Internal fixation of scaphoid fractures avoids the problems associated with prolonged plaster immobilization and, at the same time, allows an early return to activity for these mostly young patients.
Internal fixation of the scaphoid is greatly facilitated by the use of specially designed headless bone screws, such as the Herbert bone screw, originally developed specifically for internal fixation of the scaphoid; furthermore, the advent of cannulated scaphoid screws has made closed (percutaneous fixation) stabilization of the scaphoid a reality. Indeed, this method has now become the treatment of choice for the majority of acute scaphoid fracture, bringing with it all the advantages of internal fixation without the disadvantages of open surgery.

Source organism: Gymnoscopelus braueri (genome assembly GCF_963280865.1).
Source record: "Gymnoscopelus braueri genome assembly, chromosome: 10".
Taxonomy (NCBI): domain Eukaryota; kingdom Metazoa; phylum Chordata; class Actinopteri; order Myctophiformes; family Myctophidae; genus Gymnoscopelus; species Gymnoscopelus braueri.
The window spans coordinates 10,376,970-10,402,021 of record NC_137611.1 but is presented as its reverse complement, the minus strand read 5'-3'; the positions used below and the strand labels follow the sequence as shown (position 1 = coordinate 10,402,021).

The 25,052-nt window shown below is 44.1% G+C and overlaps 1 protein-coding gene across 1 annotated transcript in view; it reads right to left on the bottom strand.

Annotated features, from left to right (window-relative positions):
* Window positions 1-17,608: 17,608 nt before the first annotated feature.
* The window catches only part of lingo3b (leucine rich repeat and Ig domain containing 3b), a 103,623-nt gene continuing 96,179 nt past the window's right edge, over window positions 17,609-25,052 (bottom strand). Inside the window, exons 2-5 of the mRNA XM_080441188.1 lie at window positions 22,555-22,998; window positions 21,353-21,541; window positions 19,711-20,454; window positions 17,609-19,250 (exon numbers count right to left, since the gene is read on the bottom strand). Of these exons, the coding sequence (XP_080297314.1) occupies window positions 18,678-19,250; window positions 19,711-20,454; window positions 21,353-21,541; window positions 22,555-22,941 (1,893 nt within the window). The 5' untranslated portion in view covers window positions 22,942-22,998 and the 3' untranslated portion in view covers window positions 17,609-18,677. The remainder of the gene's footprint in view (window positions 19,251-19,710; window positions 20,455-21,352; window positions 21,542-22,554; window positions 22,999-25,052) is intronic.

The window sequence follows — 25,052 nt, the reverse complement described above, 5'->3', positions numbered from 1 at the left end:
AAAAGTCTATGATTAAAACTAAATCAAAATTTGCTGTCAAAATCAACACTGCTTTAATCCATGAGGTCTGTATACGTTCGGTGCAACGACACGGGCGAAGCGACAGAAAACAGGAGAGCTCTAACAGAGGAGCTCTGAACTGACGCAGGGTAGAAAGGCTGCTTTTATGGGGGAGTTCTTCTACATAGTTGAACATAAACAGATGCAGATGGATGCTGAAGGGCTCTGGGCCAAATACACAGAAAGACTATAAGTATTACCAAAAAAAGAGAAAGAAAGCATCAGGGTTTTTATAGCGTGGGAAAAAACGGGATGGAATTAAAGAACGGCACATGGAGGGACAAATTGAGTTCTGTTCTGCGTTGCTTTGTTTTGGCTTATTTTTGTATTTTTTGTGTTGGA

However, the success of closed treatment is also dependent on an accurate assessment of the fracture, and for this reason, we now advocate the routine use of computed tomography preoperatively. Because of the complex, 3-dimensional shape of the scaphoid, simple x-rays alone are inadequate, whereas computed tomography, parallel to the long axis of the scaphoid, allows excellent visualization of the fracture and any associated deformity, which must be corrected at the time of surgery.
We describe here our method of treating acute scaphoid fractures, and we report the outcome of minimally invasive fixation.